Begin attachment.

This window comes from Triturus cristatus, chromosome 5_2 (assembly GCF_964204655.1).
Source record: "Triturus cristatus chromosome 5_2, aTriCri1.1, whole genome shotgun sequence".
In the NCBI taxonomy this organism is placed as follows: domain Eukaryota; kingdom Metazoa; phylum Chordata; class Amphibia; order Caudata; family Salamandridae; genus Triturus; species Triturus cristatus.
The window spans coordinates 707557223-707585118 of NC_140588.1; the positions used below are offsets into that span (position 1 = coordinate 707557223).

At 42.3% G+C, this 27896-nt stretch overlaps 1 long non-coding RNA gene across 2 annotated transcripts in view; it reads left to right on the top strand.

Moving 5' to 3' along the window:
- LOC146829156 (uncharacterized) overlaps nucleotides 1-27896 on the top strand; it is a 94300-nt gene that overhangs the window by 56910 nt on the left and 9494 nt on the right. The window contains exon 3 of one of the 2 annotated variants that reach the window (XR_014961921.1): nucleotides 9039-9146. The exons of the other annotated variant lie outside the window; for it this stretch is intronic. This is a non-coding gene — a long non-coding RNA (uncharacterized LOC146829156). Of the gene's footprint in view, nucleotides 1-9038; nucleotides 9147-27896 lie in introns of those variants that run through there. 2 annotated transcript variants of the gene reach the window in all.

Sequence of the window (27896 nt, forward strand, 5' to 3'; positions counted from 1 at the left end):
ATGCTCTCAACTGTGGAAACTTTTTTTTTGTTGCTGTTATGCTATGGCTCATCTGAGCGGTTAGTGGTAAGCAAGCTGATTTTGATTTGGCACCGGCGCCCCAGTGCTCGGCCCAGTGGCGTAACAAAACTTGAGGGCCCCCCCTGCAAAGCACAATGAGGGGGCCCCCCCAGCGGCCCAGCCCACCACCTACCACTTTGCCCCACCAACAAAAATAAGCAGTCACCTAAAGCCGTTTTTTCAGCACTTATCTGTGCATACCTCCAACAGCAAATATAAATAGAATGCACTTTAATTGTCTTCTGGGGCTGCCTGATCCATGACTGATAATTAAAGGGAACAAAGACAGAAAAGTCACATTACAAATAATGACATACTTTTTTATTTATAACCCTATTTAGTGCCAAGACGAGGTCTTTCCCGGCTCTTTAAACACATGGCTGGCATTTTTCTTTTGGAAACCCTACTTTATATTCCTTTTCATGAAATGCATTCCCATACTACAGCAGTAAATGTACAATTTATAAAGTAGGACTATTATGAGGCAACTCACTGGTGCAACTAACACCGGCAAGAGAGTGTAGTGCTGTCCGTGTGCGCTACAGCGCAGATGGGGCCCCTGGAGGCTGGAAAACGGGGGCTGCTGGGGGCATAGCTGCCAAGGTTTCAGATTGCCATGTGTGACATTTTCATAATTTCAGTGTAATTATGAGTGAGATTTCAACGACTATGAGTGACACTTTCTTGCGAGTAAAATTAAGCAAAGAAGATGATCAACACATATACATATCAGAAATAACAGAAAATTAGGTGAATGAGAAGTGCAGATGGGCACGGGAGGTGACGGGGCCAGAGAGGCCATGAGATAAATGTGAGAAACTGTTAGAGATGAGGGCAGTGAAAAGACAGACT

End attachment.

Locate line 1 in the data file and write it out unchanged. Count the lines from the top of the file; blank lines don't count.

This window comes from Triturus cristatus, chromosome 5_2 (assembly GCF_964204655.1).